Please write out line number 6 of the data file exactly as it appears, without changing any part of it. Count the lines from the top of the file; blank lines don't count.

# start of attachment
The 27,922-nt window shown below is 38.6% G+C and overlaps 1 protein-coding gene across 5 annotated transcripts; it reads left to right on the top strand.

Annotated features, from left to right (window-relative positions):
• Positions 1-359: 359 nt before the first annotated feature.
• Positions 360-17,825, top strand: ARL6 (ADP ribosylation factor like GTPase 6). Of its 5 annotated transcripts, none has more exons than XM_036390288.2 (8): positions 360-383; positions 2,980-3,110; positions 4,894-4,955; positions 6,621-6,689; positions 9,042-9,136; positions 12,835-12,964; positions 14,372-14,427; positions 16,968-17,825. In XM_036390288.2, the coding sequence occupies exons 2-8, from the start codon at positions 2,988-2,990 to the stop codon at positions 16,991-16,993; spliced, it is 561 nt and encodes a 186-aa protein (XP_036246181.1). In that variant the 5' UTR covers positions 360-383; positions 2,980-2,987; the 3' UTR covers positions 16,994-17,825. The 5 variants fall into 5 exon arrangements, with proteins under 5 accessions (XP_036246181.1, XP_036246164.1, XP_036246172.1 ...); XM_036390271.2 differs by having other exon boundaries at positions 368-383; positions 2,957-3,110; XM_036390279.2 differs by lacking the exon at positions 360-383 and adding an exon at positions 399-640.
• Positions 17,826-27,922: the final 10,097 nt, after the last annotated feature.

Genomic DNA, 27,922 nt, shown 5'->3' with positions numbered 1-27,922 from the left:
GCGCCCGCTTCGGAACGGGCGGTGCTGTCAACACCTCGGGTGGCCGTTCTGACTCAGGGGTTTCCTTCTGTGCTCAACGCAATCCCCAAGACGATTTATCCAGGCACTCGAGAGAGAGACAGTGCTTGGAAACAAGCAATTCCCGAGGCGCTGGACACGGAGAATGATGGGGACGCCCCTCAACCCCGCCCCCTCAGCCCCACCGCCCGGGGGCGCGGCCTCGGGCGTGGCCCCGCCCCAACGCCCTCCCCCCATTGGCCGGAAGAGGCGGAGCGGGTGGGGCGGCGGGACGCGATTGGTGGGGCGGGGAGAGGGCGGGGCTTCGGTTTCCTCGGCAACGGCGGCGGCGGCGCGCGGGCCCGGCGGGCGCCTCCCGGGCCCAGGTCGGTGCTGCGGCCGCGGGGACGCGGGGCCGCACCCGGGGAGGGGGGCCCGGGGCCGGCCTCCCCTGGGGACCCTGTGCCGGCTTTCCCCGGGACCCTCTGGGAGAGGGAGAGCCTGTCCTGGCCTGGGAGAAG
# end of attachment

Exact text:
Genomic DNA, 27,922 nt, shown 5'->3' with positions numbered 1-27,922 from the left: